Friday, August 11, 2006

Turnaround at Wolf Haven- Controversy of 2005 gives way to new director, goals

By Megan Wochnick

TENINO - A year-and-a-half after a controversy surrounding Wolf Haven International, Executive Director John Blankenship has plans to turn the sanctuary around, providing more education to the public on the wolves. Blankenship was hired a year ago after Susan Sergojan resigned as executive director in February 2005. Sergojan reportedly interfered with a veterinarian's decision to euthanize Akela, a 15-year-old terminally ill wolf.

Even though it prompted an investigation by the U.S. Department of Agriculture, no instances of animal cruelty were found, and the research and care center maintained its operating license. "It's a 180 (degrees) from what it was a year ago," Blankenship said of the changes. "It's not because of one individual; it's because of the staff."

The nonprofit Wolf Haven organization has 12 staff members and more than 50 volunteers. The majority came on after Blankenship took over. "Internally, the staff has worked around the clock to basically get all the memberships and adoptions up to date, and that was part of the old problem," said Mison Bowden, vice president of the board. "John has personally called donors and members, just acknowledging their existence and to let them know we appreciate their support in the past and the fact we are still here and thriving."

Wolf Haven relies mainly on private funding, with two grants from the Fish and Wildlife Service and Department of Agriculture. The organization plans to go to different businesses in and around the community to develop partnerships and offer them opportunities to see what Wolf Haven does, Blankenship said.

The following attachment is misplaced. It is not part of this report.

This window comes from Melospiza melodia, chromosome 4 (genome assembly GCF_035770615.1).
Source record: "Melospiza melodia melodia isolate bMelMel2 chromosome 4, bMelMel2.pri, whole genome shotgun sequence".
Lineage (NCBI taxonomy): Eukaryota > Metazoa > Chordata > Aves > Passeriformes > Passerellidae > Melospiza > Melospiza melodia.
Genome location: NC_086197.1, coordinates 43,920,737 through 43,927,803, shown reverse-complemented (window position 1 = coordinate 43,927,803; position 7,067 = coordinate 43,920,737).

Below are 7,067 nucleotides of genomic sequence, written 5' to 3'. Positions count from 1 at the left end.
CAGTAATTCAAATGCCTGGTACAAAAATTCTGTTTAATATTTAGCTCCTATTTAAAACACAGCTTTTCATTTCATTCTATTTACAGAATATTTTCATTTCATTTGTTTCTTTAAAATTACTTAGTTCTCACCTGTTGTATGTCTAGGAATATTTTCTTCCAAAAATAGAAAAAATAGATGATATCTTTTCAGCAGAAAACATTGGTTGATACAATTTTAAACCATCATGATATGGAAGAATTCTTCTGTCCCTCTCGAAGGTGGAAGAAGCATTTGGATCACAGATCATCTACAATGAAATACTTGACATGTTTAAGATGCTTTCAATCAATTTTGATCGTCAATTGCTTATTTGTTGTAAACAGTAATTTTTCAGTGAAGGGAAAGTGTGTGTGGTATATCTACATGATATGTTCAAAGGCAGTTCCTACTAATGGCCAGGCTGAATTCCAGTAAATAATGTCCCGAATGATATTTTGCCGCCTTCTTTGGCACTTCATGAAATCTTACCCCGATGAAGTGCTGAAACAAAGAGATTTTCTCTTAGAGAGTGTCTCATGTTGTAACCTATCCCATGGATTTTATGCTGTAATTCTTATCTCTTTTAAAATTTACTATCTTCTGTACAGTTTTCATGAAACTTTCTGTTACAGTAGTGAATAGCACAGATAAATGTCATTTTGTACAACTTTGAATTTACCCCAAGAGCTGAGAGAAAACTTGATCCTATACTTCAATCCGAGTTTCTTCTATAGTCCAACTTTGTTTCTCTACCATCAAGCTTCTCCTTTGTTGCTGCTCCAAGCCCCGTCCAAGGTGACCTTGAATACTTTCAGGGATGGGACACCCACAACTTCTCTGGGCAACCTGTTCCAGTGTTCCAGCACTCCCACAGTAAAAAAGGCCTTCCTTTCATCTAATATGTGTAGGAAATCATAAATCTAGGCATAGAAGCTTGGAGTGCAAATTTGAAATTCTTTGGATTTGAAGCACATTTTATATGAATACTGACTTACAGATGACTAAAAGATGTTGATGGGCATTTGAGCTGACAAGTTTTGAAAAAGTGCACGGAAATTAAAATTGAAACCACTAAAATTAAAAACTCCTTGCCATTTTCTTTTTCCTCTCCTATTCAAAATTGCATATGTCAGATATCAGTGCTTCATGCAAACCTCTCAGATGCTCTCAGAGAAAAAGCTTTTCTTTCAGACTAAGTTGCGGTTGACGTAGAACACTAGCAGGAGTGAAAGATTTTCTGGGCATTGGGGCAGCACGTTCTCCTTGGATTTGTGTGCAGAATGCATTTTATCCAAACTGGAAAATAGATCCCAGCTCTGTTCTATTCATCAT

"We're trying to make connections through Rotaries, meetings with educators and a lot of other conservation groups," Blankenship said. "We want to show them we are reliable, we are cleaned up and the wolves are in great shape. We're responsible and scientifically sound."

The animal rescue and sanctuary is home to 47 wolves, four hybrids and three coyotes from all over the nation. Wolf Haven plans to breed Mexican gray wolves this winter, as it's one of two facilities nationwide authorized to do so. Mexican gray wolves are native to the Southwestern United States, and their numbers are dwindling, with only 40 left in the country.

"(Wolves) are a strong part of the ecosystem," said Kate Joki, director of development at Wolf Haven. "If you eliminate them, it's a domino effect. It's a wild animal (and) deserves the right to survive."

Known as one of the top wolf sanctuaries in the country, Wolf Haven puts a strong emphasis on informing the public, especially children, about the wolves' habitat. "We want kids to understand what (wolves') roles are in habitat," Blankenship said. "It's a long ways we'll have to go before we get there."

One of the main programs offered is Howl-In, which received more than 200 visitors Aug. 5. The family-oriented event includes scavenger hunts for kids, making paw plaster casts, American Indian storytelling and howling contests.

"Wolf Haven started nearly 25 years ago just as a sanctuary," Blankenship said. "Emphasis is about education, just as it is on the sanctuary."

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